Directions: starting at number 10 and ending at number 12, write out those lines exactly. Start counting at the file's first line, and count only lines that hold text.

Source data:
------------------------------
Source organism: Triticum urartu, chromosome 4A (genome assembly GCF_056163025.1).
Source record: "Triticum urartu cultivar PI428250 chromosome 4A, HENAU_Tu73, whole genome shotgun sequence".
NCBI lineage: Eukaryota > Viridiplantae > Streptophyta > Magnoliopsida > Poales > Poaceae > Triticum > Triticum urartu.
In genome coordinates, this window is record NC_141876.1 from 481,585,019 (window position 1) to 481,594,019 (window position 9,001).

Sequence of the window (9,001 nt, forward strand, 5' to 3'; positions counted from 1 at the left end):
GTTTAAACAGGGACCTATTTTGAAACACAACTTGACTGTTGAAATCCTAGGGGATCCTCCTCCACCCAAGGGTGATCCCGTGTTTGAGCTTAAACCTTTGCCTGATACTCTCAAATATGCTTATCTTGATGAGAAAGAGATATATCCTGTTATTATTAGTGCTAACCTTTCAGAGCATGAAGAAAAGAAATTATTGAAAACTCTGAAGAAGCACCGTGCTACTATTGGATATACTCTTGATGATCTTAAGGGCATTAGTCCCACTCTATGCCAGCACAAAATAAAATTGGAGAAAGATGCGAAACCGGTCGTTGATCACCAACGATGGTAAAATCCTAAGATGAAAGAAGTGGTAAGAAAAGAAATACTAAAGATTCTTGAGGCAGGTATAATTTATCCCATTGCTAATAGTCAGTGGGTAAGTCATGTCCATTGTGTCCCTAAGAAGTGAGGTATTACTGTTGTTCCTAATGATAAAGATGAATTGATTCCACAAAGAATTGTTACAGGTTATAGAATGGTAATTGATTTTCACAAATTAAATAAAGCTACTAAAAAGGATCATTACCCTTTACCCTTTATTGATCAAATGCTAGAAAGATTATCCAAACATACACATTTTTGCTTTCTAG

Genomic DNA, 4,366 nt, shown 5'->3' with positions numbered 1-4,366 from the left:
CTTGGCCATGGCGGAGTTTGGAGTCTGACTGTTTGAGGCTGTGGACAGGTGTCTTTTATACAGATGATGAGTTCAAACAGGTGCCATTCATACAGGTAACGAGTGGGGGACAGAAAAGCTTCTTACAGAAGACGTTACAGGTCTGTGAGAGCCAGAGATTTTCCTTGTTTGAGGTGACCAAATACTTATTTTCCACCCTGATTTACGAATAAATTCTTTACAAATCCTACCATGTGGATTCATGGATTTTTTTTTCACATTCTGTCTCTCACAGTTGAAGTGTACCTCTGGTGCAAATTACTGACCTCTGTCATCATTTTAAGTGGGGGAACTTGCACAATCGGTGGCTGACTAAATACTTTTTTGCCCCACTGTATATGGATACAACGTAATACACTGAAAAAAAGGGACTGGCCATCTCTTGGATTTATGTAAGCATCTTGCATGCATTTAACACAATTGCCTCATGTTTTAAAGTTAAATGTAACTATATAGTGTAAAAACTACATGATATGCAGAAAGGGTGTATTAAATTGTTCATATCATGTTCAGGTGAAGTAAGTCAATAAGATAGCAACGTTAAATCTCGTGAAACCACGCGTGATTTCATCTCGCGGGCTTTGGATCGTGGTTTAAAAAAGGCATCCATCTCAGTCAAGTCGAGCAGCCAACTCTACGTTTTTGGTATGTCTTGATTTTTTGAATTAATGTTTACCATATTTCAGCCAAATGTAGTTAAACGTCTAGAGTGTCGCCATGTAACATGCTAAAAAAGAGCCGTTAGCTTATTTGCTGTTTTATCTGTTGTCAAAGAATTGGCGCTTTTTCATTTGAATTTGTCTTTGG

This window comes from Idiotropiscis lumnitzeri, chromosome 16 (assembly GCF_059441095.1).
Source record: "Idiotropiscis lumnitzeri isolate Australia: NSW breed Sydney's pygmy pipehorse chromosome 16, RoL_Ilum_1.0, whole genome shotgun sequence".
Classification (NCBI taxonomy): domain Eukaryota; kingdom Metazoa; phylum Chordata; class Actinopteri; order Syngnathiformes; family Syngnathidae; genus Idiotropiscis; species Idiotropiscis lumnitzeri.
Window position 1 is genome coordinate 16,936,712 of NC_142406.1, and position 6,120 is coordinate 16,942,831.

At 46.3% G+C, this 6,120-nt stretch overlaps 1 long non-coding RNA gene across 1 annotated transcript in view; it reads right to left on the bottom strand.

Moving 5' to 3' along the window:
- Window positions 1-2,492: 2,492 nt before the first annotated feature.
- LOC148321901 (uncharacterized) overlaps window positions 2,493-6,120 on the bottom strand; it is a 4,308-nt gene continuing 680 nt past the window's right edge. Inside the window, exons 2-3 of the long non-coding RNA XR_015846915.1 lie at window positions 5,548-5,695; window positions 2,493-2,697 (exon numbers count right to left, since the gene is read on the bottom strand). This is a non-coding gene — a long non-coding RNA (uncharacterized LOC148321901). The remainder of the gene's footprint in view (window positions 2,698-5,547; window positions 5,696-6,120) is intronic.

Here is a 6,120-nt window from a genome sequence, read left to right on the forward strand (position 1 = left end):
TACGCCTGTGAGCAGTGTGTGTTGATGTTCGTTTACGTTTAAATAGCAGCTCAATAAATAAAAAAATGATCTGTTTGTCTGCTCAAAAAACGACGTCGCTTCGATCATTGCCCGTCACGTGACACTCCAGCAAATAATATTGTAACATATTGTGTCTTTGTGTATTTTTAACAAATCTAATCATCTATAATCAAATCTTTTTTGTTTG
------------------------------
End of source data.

Source record: "Idiotropiscis lumnitzeri isolate Australia: NSW breed Sydney's pygmy pipehorse chromosome 16, RoL_Ilum_1.0, whole genome shotgun sequence".
Classification (NCBI taxonomy): domain Eukaryota; kingdom Metazoa; phylum Chordata; class Actinopteri; order Syngnathiformes; family Syngnathidae; genus Idiotropiscis; species Idiotropiscis lumnitzeri.
Window position 1 is genome coordinate 16,936,712 of NC_142406.1, and position 6,120 is coordinate 16,942,831.